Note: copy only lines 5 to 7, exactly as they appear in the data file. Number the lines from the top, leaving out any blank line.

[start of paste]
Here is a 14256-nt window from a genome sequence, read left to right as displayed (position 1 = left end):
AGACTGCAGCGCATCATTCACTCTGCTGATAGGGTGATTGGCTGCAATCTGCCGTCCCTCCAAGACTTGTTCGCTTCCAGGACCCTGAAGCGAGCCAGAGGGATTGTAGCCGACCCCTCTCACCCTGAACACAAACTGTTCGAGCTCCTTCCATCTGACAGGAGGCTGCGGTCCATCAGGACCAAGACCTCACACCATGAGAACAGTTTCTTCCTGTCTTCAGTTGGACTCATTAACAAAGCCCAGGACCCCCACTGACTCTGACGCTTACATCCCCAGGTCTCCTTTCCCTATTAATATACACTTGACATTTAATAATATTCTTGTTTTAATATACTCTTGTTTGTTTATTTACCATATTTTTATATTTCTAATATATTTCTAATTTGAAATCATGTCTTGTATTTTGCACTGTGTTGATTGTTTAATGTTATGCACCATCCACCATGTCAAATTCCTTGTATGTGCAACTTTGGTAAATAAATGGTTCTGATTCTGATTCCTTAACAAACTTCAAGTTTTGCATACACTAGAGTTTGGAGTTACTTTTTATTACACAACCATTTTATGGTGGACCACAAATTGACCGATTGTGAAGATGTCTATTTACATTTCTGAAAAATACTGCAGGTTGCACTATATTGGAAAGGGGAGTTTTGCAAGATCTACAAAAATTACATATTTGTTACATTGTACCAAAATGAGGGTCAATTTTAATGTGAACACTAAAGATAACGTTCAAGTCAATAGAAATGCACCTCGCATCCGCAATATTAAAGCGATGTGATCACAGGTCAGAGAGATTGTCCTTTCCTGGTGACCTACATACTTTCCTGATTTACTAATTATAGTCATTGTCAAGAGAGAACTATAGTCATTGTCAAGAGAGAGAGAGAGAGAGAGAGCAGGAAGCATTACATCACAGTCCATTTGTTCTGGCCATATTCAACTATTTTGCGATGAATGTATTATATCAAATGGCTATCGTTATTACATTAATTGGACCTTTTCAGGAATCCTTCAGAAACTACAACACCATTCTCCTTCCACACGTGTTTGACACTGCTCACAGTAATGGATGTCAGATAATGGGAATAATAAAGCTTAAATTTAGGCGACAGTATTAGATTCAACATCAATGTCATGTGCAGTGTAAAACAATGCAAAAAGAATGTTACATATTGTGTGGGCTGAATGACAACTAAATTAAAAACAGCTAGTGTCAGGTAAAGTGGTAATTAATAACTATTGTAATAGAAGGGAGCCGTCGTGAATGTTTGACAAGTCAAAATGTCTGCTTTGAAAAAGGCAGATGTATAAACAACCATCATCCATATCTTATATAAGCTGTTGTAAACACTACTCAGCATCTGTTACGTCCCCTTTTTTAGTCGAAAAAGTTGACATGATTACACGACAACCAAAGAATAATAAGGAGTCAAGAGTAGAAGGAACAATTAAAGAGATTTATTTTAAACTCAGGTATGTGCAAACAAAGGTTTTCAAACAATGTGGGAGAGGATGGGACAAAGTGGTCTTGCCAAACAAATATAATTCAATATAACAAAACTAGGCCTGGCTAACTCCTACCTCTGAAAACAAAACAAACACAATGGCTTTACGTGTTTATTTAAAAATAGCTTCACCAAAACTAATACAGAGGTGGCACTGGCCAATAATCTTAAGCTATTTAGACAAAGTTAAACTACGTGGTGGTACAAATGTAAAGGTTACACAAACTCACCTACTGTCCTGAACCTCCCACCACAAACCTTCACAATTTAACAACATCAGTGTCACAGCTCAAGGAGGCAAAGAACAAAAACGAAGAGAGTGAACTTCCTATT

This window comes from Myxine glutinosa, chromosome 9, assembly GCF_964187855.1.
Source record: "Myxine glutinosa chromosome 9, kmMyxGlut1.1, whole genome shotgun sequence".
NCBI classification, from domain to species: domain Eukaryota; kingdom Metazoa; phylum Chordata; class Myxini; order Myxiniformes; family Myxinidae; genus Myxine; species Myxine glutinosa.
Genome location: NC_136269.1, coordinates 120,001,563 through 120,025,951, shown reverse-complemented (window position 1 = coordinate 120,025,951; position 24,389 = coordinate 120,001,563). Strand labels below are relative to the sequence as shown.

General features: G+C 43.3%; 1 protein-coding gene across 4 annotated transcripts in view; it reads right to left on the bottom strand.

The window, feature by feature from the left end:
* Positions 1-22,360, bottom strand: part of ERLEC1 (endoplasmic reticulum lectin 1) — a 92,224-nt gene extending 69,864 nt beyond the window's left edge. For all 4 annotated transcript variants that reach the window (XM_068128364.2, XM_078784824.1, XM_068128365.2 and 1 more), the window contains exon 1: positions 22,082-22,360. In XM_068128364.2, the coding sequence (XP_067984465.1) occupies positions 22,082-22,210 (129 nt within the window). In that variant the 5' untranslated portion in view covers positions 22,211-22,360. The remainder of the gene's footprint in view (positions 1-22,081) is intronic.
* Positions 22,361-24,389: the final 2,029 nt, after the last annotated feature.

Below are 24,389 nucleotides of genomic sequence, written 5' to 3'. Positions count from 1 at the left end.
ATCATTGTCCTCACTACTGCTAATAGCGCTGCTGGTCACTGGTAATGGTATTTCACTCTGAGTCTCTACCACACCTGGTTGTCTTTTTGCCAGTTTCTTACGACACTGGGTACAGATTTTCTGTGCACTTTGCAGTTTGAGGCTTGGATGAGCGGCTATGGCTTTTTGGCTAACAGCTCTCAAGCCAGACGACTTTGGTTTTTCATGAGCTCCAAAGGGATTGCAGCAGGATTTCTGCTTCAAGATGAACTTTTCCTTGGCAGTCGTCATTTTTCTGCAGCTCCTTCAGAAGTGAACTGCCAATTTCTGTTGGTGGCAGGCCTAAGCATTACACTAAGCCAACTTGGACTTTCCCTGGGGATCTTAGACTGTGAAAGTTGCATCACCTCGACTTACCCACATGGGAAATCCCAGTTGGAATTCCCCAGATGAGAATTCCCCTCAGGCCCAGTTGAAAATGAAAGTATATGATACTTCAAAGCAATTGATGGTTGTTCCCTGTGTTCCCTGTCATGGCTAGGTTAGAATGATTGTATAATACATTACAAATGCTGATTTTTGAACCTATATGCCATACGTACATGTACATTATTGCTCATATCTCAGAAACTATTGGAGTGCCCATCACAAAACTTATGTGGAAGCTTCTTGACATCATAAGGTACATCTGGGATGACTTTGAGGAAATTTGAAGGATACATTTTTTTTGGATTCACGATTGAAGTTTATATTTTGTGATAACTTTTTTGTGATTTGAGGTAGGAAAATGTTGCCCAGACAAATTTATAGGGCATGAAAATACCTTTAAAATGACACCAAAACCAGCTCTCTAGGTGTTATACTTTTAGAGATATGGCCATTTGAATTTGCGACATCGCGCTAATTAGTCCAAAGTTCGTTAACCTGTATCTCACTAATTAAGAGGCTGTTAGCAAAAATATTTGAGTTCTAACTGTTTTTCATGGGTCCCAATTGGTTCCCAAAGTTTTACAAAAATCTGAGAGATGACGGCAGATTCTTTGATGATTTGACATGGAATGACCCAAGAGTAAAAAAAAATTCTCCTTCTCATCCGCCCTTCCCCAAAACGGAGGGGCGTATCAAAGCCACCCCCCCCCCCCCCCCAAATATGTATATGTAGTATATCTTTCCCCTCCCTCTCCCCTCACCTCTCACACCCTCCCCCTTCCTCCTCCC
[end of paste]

NCBI classification, from domain to species: domain Eukaryota; kingdom Metazoa; phylum Chordata; class Myxini; order Myxiniformes; family Myxinidae; genus Myxine; species Myxine glutinosa.
Genome location: NC_136269.1, coordinates 120,001,563 through 120,025,951, shown reverse-complemented (window position 1 = coordinate 120,025,951; position 24,389 = coordinate 120,001,563). Strand labels below are relative to the sequence as shown.

General features: G+C 43.3%; 1 protein-coding gene across 4 annotated transcripts in view; it reads right to left on the bottom strand.